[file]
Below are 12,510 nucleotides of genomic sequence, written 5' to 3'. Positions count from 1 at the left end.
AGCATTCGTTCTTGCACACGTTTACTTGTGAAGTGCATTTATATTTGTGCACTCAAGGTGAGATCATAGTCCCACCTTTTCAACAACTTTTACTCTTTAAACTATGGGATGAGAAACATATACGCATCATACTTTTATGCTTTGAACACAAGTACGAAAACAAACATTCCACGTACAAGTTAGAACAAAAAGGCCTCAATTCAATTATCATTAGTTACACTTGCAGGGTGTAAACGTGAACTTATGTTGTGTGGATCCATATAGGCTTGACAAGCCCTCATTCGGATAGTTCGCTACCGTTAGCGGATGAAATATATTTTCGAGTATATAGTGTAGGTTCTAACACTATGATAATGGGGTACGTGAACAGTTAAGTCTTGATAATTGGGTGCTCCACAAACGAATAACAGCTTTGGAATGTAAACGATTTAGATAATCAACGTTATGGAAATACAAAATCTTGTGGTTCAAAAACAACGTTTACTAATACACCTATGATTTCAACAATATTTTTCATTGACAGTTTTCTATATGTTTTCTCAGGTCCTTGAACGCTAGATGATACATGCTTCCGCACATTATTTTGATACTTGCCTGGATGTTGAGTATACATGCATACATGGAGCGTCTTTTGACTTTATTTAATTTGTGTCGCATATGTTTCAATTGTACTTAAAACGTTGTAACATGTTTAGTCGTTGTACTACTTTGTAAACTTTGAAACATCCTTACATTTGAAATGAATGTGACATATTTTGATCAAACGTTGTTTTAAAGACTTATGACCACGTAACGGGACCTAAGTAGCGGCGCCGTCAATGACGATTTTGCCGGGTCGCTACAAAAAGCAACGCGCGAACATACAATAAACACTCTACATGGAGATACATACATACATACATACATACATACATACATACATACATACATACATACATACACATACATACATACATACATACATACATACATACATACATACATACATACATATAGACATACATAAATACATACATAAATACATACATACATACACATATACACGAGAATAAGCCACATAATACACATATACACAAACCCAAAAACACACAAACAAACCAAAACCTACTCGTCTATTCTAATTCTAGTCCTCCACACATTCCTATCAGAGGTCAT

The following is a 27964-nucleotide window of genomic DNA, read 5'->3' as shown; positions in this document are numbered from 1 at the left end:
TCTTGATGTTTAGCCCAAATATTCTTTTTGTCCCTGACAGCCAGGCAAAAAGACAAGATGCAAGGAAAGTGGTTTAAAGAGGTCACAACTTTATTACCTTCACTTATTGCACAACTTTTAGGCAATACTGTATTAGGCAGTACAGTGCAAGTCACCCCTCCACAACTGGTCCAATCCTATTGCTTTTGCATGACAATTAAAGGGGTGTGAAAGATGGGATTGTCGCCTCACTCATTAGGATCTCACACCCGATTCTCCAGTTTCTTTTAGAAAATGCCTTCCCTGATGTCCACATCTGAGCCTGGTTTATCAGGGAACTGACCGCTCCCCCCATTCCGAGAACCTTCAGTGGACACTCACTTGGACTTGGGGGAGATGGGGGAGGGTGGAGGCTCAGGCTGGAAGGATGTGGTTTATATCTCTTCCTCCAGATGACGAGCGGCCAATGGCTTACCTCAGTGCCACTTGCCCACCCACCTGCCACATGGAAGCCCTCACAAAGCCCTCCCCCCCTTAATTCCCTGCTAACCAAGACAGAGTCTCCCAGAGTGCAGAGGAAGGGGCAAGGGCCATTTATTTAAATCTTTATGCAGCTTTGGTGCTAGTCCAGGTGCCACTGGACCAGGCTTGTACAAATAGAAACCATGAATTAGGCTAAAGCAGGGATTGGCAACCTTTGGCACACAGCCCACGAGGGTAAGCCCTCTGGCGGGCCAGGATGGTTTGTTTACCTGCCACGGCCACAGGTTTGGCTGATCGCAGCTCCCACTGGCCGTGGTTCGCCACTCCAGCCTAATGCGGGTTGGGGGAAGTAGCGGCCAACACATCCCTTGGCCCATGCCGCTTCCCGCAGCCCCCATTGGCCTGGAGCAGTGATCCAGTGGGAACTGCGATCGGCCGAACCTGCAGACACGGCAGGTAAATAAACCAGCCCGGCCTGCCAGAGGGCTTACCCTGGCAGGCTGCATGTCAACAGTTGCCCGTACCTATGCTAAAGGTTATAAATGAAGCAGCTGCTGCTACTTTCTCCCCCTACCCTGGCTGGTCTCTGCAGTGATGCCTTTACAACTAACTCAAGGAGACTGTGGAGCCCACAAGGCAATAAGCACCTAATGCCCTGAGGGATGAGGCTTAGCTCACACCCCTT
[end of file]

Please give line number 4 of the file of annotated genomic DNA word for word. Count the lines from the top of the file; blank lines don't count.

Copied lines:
TCTTGATGTTTAGCCCAAATATTCTTTTTGTCCCTGACAGCCAGGCAAAAAGACAAGATGCAAGGAAAGTGGTTTAAAGAGGTCACAACTTTATTACCTTCACTTATTGCACAACTTTTAGGCAATACTGTATTAGGCAGTACAGTGCAAGTCACCCCTCCACAACTGGTCCAATCCTATTGCTTTTGCATGACAATTAAAGGGGTGTGAAAGATGGGATTGTCGCCTCACTCATTAGGATCTCACACCCGATTCTCCAGTTTCTTTTAGAAAATGCCTTCCCTGATGTCCACATCTGAGCCTGGTTTATCAGGGAACTGACCGCTCCCCCCATTCCGAGAACCTTCAGTGGACACTCACTTGGACTTGGGGGAGATGGGGGAGGGTGGAGGCTCAGGCTGGAAGGATGTGGTTTATATCTCTTCCTCCAGATGACGAGCGGCCAATGGCTTACCTCAGTGCCACTTGCCCACCCACCTGCCACATGGAAGCCCTCACAAAGCCCTCCCCCCCTTAATTCCCTGCTAACCAAGACAGAGTCTCCCAGAGTGCAGAGGAAGGGGCAAGGGCCATTTATTTAAATCTTTATGCAGCTTTGGTGCTAGTCCAGGTGCCACTGGACCAGGCTTGTACAAATAGAAACCATGAATTAGGCTAAAGCAGGGATTGGCAACCTTTGGCACACAGCCCACGAGGGTAAGCCCTCTGGCGGGCCAGGATGGTTTGTTTACCTGCCACGGCCACAGGTTTGGCTGATCGCAGCTCCCACTGGCCGTGGTTCGCCACTCCAGCCTAATGCGGGTTGGGGGAAGTAGCGGCCAACACATCCCTTGGCCCATGCCGCTTCCCGCAGCCCCCATTGGCCTGGAGCAGTGATCCAGTGGGAACTGCGATCGGCCGAACCTGCAGACACGGCAGGTAAATAAACCAGCCCGGCCTGCCAGAGGGCTTACCCTGGCAGGCTGCATGTCAACAGTTGCCCGTACCTATGCTAAAGGTTATAAATGAAGCAGCTGCTGCTACTTTCTCCCCCTACCCTGGCTGGTCTCTGCAGTGATGCCTTTACAACTAACTCAAGGAGACTGTGGAGCCCACAAGGCAATAAGCACCTAATGCCCTGAGGGATGAGGCTTAGCTCACACCCCTT